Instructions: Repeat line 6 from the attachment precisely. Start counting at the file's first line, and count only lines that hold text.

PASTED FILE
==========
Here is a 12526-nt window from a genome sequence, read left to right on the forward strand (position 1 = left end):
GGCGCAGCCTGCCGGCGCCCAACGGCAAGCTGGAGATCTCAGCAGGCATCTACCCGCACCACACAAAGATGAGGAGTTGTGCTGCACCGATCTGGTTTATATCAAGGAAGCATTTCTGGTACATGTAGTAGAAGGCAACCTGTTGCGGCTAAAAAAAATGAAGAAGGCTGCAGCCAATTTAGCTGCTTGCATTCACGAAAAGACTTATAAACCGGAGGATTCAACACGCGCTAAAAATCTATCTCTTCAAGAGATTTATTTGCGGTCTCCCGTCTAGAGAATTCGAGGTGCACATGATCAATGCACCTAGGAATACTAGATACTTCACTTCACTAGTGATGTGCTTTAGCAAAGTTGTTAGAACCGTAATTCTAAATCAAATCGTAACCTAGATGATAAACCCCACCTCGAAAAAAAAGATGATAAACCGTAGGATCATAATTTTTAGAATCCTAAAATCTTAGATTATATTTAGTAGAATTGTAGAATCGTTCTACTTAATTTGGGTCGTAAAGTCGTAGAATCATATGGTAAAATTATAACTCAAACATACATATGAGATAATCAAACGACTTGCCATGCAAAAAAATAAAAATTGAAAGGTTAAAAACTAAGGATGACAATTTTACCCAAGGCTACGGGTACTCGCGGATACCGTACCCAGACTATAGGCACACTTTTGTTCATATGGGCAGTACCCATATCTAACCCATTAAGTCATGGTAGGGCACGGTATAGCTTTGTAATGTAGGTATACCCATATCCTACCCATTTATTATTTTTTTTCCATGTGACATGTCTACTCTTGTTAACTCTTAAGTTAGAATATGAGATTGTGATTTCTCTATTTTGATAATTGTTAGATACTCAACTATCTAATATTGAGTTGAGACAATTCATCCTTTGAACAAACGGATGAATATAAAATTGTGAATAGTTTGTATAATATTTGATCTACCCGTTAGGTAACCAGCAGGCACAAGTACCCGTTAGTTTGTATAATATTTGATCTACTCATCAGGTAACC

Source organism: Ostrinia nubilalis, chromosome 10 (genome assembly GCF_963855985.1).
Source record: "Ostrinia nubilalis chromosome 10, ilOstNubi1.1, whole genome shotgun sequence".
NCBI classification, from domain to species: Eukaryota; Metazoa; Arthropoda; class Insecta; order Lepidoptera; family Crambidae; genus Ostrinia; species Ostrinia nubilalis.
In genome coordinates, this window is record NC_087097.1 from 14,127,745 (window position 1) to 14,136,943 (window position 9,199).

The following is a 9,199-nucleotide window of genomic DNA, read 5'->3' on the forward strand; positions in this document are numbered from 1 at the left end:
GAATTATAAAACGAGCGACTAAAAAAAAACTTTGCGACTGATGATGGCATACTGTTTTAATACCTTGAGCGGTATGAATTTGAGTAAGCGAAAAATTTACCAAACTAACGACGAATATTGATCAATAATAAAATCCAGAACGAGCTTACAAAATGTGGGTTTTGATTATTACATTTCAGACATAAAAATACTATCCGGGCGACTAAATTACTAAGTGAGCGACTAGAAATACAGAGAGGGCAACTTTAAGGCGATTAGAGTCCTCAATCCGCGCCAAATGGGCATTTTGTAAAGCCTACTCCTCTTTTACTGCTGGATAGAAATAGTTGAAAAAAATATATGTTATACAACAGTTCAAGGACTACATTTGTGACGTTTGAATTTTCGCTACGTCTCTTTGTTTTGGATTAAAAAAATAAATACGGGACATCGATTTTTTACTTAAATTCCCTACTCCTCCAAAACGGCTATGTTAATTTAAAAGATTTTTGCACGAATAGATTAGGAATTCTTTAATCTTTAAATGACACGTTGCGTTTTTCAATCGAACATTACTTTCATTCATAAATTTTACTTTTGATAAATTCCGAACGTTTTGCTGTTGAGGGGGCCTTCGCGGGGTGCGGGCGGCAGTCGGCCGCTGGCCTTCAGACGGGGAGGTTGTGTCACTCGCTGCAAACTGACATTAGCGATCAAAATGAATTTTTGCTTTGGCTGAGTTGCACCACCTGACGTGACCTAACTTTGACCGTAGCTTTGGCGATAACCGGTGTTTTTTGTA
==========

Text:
In genome coordinates, this window is record NC_087097.1 from 14,127,745 (window position 1) to 14,136,943 (window position 9,199).